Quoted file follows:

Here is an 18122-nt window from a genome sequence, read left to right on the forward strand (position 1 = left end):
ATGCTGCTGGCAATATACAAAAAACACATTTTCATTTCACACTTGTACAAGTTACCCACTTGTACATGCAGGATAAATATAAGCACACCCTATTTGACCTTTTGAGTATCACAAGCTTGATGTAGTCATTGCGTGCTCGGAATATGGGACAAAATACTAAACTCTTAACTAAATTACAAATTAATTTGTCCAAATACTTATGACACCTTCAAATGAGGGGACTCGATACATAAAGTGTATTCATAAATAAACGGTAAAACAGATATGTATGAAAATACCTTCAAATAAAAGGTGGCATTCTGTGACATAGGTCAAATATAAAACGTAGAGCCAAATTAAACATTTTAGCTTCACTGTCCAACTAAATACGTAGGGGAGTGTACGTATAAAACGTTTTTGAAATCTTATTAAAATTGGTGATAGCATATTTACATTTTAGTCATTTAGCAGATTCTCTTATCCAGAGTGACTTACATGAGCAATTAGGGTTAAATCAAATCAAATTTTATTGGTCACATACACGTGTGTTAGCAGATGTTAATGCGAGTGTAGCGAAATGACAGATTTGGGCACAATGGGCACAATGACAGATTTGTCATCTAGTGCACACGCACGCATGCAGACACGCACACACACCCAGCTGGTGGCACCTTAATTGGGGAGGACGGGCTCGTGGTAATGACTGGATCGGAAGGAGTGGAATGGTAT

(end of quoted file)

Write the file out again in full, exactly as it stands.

Here is an 18122-nt window from a genome sequence, read left to right on the forward strand (position 1 = left end):
ATGCTGCTGGCAATATACAAAAAACACATTTTCATTTCACACTTGTACAAGTTACCCACTTGTACATGCAGGATAAATATAAGCACACCCTATTTGACCTTTTGAGTATCACAAGCTTGATGTAGTCATTGCGTGCTCGGAATATGGGACAAAATACTAAACTCTTAACTAAATTACAAATTAATTTGTCCAAATACTTATGACACCTTCAAATGAGGGGACTCGATACATAAAGTGTATTCATAAATAAACGGTAAAACAGATATGTATGAAAATACCTTCAAATAAAAGGTGGCATTCTGTGACATAGGTCAAATATAAAACGTAGAGCCAAATTAAACATTTTAGCTTCACTGTCCAACTAAATACGTAGGGGAGTGTACGTATAAAACGTTTTTGAAATCTTATTAAAATTGGTGATAGCATATTTACATTTTAGTCATTTAGCAGATTCTCTTATCCAGAGTGACTTACATGAGCAATTAGGGTTAAATCAAATCAAATTTTATTGGTCACATACACGTGTGTTAGCAGATGTTAATGCGAGTGTAGCGAAATGACAGATTTGGGCACAATGGGCACAATGACAGATTTGTCATCTAGTGCACACGCACGCATGCAGACACGCACACACACCCAGCTGGTGGCACCTTAATTGGGGAGGACGGGCTCGTGGTAATGACTGGATCGGAAGGAGTGGAATGGTAT